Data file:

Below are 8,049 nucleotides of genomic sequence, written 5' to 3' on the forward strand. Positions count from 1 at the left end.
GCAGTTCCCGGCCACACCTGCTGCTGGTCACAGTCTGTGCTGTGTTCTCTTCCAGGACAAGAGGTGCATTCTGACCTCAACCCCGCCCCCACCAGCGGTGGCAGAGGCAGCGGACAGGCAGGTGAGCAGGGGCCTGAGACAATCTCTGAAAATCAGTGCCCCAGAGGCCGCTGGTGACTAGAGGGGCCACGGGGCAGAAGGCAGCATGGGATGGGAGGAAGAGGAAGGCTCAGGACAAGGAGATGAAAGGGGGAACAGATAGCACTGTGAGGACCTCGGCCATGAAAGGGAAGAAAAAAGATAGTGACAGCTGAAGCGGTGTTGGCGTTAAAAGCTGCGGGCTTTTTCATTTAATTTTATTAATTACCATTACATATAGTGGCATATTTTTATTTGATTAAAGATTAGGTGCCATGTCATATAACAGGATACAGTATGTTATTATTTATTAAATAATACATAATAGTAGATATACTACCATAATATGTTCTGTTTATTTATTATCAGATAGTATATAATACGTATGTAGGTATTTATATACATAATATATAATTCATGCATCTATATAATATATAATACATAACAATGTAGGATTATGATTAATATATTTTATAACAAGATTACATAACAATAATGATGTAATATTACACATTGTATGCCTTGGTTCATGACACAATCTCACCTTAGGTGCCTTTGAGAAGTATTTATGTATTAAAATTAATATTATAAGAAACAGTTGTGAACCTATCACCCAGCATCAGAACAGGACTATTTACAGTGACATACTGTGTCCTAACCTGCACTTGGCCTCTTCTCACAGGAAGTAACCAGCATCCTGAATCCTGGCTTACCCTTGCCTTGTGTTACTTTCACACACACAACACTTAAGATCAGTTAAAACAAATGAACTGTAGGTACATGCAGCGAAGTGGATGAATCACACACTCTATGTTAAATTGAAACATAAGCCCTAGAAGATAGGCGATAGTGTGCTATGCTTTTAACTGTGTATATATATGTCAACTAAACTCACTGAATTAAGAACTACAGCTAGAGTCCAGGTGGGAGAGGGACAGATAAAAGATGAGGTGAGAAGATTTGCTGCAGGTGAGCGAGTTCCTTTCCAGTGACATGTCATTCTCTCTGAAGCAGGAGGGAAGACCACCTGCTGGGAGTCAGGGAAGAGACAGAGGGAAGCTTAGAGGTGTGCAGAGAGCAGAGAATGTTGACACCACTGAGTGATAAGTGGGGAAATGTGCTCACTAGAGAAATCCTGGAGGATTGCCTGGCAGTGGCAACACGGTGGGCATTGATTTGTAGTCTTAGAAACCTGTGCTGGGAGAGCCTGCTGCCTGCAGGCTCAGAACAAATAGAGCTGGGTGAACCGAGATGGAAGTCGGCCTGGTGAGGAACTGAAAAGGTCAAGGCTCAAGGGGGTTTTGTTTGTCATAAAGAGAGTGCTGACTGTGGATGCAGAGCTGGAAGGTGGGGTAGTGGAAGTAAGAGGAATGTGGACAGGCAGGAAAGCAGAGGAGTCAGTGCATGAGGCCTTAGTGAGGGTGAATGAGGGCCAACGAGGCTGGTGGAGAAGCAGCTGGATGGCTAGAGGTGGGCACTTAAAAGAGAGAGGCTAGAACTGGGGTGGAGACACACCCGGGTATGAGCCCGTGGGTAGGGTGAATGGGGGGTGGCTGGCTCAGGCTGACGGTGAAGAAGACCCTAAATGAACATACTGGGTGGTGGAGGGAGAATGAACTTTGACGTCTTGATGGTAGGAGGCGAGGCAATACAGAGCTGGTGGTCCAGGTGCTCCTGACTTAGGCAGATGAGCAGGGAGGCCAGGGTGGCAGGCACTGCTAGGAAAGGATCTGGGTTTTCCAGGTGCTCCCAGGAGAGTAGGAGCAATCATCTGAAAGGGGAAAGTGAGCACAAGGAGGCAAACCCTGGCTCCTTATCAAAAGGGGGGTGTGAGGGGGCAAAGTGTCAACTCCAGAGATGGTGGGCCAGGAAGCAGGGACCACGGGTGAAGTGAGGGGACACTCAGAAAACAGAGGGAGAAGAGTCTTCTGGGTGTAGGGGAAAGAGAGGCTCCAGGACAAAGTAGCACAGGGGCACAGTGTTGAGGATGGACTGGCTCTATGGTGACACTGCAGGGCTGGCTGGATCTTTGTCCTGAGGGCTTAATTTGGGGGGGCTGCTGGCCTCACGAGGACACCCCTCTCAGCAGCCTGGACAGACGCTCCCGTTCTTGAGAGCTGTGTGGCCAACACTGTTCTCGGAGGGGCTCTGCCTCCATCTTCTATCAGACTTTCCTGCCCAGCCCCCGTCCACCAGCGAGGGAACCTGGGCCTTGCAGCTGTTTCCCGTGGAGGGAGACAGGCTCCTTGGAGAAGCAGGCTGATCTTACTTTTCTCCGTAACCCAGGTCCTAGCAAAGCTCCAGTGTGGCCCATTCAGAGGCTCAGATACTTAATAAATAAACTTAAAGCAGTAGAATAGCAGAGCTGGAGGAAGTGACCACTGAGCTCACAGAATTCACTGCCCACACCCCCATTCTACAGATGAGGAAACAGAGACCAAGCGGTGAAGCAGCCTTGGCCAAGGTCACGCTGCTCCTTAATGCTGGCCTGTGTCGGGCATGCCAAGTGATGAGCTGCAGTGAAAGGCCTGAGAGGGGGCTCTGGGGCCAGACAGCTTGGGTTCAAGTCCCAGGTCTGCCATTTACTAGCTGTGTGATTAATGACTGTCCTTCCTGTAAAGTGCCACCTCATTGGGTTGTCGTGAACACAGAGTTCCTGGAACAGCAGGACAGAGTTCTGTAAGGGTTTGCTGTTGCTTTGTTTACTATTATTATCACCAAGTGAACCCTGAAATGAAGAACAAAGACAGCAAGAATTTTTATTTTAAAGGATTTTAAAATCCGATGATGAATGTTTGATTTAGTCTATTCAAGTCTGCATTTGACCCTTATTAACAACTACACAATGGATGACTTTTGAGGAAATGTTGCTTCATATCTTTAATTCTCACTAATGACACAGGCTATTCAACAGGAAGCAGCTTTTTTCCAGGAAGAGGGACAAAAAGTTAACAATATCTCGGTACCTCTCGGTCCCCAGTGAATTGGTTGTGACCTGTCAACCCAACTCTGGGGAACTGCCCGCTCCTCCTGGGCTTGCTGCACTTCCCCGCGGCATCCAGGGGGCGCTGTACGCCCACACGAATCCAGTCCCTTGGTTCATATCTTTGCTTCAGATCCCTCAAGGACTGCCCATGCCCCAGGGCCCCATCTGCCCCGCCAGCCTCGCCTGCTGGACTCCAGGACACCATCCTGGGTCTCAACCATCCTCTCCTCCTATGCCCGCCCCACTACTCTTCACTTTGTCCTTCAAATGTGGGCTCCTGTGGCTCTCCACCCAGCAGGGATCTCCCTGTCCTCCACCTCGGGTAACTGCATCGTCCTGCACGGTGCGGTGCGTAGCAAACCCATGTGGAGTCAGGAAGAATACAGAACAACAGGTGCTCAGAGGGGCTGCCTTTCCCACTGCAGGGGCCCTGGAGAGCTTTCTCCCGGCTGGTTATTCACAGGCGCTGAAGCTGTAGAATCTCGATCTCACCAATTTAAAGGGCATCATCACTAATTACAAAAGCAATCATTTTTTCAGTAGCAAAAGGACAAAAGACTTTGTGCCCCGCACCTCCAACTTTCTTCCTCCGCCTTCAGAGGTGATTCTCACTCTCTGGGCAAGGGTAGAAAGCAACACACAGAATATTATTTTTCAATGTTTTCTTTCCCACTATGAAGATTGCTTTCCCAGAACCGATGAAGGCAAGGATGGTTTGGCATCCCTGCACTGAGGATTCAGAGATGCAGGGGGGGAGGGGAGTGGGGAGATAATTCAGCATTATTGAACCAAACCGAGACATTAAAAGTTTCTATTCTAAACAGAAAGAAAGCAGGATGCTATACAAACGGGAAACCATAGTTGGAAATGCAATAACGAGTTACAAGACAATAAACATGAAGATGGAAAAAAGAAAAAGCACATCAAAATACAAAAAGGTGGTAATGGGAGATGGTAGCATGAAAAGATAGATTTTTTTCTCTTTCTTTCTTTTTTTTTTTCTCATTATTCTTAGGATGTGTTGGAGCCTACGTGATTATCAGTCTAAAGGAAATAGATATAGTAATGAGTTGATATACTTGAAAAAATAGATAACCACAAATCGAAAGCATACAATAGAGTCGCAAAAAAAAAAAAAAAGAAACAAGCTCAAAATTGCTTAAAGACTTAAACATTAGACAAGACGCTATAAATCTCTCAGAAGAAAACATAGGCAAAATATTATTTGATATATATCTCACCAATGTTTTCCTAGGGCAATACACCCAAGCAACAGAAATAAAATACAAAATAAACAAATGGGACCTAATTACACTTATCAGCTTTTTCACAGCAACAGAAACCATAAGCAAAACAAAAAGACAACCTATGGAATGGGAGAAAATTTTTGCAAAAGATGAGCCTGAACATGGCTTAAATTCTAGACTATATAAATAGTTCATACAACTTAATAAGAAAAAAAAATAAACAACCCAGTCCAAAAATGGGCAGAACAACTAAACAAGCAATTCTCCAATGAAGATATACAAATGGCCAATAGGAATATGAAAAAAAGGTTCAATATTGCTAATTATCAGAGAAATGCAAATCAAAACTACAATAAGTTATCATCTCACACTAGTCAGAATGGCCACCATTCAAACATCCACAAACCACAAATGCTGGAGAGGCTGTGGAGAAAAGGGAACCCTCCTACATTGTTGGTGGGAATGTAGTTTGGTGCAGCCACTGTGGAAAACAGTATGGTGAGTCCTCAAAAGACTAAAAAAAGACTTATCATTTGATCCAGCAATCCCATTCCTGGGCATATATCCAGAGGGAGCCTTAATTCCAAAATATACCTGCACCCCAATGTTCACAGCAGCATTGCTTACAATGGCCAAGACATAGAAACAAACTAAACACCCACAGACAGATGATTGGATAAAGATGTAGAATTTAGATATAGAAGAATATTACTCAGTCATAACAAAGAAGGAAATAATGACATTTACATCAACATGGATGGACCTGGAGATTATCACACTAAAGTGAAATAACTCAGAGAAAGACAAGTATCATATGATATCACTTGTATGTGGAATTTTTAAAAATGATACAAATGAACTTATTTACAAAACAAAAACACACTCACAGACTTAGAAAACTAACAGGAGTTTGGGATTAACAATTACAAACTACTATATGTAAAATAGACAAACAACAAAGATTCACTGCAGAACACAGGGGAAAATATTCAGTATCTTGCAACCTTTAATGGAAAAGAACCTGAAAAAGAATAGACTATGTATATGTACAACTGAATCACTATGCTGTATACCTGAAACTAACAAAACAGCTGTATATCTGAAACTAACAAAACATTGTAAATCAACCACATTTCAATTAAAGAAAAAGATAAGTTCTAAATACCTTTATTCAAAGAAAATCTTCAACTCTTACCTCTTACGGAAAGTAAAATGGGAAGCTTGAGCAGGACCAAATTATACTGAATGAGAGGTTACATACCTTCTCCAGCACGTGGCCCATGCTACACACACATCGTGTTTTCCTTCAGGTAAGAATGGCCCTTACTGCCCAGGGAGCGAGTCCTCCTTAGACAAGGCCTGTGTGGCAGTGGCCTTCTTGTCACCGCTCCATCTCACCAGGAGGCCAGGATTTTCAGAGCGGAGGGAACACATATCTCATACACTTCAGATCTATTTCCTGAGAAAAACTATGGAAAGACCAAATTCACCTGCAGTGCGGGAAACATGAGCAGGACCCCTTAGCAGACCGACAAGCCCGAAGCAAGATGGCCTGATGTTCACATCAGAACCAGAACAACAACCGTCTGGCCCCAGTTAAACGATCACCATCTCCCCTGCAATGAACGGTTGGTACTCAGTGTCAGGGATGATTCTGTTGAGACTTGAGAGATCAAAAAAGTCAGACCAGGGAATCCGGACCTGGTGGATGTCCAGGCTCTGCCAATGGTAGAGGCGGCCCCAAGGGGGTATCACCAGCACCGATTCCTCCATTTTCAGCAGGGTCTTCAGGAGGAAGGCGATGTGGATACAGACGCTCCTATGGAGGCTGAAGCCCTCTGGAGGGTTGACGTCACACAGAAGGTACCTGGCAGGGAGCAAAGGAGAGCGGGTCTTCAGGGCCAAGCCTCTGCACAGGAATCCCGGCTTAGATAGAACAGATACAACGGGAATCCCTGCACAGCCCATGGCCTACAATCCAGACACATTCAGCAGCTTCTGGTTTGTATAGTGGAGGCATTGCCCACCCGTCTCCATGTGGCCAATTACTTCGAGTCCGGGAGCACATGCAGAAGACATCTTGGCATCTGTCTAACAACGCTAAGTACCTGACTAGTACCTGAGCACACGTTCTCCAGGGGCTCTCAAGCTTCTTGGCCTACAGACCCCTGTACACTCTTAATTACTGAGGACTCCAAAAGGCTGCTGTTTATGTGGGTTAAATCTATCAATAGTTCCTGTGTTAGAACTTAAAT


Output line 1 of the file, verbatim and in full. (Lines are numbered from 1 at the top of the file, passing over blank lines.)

Below are 8,049 nucleotides of genomic sequence, written 5' to 3' on the forward strand. Positions count from 1 at the left end.